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Tensions rise in South America

By Barney Porter

Posted Thu Mar 6, 2008 4:00pm AEDT
Updated Thu Mar 6, 2008 4:17pm AEDT

Colombia will ask the International Criminal Court to try the Venezuelan President Hugo Chavez of supporting genocide (File photo).

Colombia will ask the International Criminal Court to try the Venezuelan President Hugo Chavez of supporting genocide (File photo). (Reuters: Jorge Silva)

Venezuela has moved 10 army battalions to the border with Colombia, as diplomats struggle to defuse the regional crisis triggered by Colombia's cross-border attack in Ecuador last weekend.

The Organisation of American States says Colombia violated Ecuador's sovereignty in the raid and Colombia has said it will ask the International Criminal Court to try the Venezuelan President Hugo Chavez for genocide, claiming he is financing the rebels.

Ecuador has accused Colombia of violating its sovereignty when it raided the FARC's jungle camp - killing the rebel group's second-in-command, Raul Reyes.

Colombian President Alvaro Uribe says the leftist governments of Venezuela and Ecuador provide support to the rebels and has now signalled he will seek to bring charges of supporting genocide against the Venezuelan President Hugo Chavez.

"We are proposing to the International Criminal Court that President Hugo Chavez of Venezuela be denounced for the presumed crime of financing genocide.

"We have suffered 40 years of terrorism, and we can't accept that a country should be in solidarity and in complicity with terrorists."

But Ecuador's President Rafael Correa sees it differently.

"Here is a naked, irrefutable fact" he said.

"International law has been trampled upon; the letter to the Organisation of American States has been trampled upon; the fundamental respect that needs to exist for a sovereign country, a friend and a dear brother, has also been trampled upon"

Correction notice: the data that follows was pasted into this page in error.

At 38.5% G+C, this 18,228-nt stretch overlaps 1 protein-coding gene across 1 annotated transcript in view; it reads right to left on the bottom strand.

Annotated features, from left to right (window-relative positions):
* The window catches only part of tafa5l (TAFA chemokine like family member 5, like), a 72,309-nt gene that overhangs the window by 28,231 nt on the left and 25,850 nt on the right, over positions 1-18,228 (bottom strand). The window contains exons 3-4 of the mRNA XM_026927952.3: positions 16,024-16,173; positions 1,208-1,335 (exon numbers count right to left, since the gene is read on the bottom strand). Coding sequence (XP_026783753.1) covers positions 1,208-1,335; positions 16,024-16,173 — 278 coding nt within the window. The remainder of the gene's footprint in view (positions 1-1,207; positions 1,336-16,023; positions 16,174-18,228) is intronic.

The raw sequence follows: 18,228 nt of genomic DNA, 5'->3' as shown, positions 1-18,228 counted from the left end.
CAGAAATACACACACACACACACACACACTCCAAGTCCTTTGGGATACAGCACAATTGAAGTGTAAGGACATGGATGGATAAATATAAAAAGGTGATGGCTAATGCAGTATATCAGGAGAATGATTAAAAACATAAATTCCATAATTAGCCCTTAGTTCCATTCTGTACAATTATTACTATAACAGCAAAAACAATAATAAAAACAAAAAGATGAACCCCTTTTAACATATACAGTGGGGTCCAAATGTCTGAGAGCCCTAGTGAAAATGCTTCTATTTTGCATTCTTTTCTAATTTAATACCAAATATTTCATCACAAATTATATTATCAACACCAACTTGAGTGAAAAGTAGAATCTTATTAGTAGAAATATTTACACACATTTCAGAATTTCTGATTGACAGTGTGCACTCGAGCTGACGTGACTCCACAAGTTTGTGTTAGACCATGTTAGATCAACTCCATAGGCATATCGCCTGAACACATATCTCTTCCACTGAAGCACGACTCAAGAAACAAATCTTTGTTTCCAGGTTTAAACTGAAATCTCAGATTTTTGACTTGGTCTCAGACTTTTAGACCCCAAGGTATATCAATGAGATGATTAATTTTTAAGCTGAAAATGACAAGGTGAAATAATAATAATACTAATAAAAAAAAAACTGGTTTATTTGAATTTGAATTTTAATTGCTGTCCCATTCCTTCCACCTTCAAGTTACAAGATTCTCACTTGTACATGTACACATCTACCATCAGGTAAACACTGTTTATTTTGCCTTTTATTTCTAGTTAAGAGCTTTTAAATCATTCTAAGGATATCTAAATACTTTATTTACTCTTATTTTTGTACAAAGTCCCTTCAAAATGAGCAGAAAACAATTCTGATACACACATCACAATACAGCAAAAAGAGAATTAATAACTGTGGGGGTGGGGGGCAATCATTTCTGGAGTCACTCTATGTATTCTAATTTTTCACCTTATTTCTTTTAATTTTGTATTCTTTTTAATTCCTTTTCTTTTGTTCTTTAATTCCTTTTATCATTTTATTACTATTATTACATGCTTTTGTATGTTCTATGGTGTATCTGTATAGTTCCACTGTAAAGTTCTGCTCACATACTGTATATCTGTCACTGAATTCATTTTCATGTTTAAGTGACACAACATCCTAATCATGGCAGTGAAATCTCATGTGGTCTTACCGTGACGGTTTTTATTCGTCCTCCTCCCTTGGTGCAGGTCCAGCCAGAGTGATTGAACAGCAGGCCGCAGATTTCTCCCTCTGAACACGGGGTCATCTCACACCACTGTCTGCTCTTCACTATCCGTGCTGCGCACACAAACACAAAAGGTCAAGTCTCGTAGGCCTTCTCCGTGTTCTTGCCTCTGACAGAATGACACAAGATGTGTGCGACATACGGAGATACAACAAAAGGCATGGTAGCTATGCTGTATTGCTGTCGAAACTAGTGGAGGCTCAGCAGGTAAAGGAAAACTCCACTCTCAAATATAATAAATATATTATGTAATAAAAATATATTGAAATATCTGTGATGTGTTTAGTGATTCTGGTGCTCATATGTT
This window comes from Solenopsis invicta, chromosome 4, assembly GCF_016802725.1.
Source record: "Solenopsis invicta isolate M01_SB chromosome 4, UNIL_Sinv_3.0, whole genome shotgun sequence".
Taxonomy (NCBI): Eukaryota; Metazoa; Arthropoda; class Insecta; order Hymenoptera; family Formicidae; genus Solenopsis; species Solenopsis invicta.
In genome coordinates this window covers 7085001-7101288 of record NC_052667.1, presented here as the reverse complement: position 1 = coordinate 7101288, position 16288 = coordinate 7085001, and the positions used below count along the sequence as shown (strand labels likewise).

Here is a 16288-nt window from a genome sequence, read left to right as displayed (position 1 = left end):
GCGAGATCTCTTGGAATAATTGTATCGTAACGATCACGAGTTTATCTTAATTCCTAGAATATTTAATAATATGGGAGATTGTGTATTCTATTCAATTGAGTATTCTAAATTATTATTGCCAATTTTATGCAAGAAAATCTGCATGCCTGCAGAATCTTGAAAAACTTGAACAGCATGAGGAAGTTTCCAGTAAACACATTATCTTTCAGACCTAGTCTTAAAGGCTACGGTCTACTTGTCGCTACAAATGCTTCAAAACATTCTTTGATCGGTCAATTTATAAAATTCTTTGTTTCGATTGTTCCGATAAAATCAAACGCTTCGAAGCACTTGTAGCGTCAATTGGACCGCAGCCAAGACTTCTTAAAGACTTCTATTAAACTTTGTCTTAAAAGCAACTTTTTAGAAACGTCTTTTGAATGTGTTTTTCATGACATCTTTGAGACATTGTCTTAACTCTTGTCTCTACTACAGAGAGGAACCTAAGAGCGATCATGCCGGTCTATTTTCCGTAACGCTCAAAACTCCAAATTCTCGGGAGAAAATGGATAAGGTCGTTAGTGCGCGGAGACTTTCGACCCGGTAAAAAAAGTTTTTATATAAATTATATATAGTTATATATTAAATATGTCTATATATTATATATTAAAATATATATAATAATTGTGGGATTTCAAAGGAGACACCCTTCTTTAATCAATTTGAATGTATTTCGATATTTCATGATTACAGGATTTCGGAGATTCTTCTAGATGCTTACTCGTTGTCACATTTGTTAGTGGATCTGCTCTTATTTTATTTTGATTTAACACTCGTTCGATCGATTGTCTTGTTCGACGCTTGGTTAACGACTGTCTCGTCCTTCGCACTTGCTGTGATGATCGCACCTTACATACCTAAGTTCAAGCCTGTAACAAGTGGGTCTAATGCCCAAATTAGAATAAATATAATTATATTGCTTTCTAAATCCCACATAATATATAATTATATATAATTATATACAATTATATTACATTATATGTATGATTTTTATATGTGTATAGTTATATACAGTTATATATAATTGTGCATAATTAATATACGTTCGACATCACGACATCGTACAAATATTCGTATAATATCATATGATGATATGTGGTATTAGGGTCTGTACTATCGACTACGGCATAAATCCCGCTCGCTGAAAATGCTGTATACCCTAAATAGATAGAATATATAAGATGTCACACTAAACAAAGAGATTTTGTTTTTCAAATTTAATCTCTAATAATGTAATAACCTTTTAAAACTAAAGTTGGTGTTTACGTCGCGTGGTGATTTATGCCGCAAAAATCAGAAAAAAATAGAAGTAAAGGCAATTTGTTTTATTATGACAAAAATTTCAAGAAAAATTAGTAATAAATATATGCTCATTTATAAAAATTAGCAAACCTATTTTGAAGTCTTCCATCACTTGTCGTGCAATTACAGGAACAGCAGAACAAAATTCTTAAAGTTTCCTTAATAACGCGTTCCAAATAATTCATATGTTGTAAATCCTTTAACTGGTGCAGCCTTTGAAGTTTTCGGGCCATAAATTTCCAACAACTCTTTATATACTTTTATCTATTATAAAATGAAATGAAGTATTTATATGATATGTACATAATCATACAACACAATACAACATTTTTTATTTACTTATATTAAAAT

Organisation of American States secretary Reinaldo Rodriguez Gallad says Correa is now being backed by the organisation, after an emergency meeting in Washington.

"We reaffirm the principle that a state's territory can't be violated and can't be the subject of military occupation, nor any other forceful measure taken by any other state, whatever the motive may be, even temporarily."

The United States was the only nation in the OAS to offer Colombia unqualified support.

Ecuador has since rejected a Colombian apology as insufficient and President Correa has mobilised thousands of Ecuadorian troops towards the border.

And the Colombian raid has also infuriated President Chavez, who has ordered his own tanks and troops to the border area.

President Chavez says he believes conflict with Colombia and its ally, the United States, is inevitable, but his country wants peace.

"Nothing and nobody will take us off the road to true peace," he said.

Dr Yvonne Corcoran-Nantes is a senior lecturer with the School of Political and International Studies at Flinders University and says Colombia has broken all the existing protocol.

"The co-existence and the solidarity that been developed over the last decade within South America has been really, really important and this has really broken all the protocols or many of them that have been sustained and supported over the last decade," she said.

Dr Corcoran-Nantes says there is little basis to Colombia's claims that Chavez is supporting the FARC rebels.

"International political positions, particularly those that support the United States will consistently blame Hugo Chavez for almost everything that goes on in Latin America that it doesn't like," she said.

"I don't think for one minute that Chavez is supporting in any substantive financial or materialistic way, FARC for example.

Dr Corcoran-Nantes says that the crisis will eventually pan out.

"I think that Columbia will come to a point when it will make some grudging apology," she said.

"But at the same time it will justify what it has done and whether that is acceptable or not remains to be seen.

"I don't believe, we are going to break out in all out war, unless pushed.

"The United States wouldn't want that, but I think it will make the relationship between Columbia and Ecuador and Columbia and Venezuela extremely fraught."

Meanwhile, border commerce between Venezuela and Colombia has already been disrupted as the tensions worsen.

What one Venezuelan citizen says perhaps best sums up the mood of the people there.

"Everybody is afraid of what could happen," he said.

"The truth is, as far as I'm concerned, this shouldn't be happening, how can we fight if we are brothers?"

Tags: government-and-politics, world-politics, colombia, ecuador, venezuela

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